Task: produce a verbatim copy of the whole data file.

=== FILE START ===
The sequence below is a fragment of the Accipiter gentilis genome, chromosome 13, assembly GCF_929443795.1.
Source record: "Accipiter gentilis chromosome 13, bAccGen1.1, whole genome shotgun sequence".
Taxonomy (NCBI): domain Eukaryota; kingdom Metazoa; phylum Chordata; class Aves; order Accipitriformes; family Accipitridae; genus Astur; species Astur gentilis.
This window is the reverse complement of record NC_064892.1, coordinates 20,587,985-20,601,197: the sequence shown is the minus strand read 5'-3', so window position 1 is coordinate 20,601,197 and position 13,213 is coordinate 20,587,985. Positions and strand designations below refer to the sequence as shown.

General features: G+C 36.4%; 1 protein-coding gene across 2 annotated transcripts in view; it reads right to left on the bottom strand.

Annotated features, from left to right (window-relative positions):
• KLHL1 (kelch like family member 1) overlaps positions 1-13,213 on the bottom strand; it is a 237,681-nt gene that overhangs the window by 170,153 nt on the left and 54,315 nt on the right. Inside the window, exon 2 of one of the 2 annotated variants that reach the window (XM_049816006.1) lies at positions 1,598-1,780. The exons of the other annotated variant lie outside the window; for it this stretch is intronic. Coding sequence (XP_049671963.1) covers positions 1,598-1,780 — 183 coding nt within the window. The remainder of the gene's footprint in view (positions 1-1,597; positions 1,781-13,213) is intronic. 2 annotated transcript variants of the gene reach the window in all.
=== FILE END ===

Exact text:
The sequence below is a fragment of the Accipiter gentilis genome, chromosome 13, assembly GCF_929443795.1.
Source record: "Accipiter gentilis chromosome 13, bAccGen1.1, whole genome shotgun sequence".
Taxonomy (NCBI): domain Eukaryota; kingdom Metazoa; phylum Chordata; class Aves; order Accipitriformes; family Accipitridae; genus Astur; species Astur gentilis.
This window is the reverse complement of record NC_064892.1, coordinates 20,587,985-20,601,197: the sequence shown is the minus strand read 5'-3', so window position 1 is coordinate 20,601,197 and position 13,213 is coordinate 20,587,985. Positions and strand designations below refer to the sequence as shown.

General features: G+C 36.4%; 1 protein-coding gene across 2 annotated transcripts in view; it reads right to left on the bottom strand.

Annotated features, from left to right (window-relative positions):
• KLHL1 (kelch like family member 1) overlaps positions 1-13,213 on the bottom strand; it is a 237,681-nt gene that overhangs the window by 170,153 nt on the left and 54,315 nt on the right. Inside the window, exon 2 of one of the 2 annotated variants that reach the window (XM_049816006.1) lies at positions 1,598-1,780. The exons of the other annotated variant lie outside the window; for it this stretch is intronic. Coding sequence (XP_049671963.1) covers positions 1,598-1,780 — 183 coding nt within the window. The remainder of the gene's footprint in view (positions 1-1,597; positions 1,781-13,213) is intronic. 2 annotated transcript variants of the gene reach the window in all.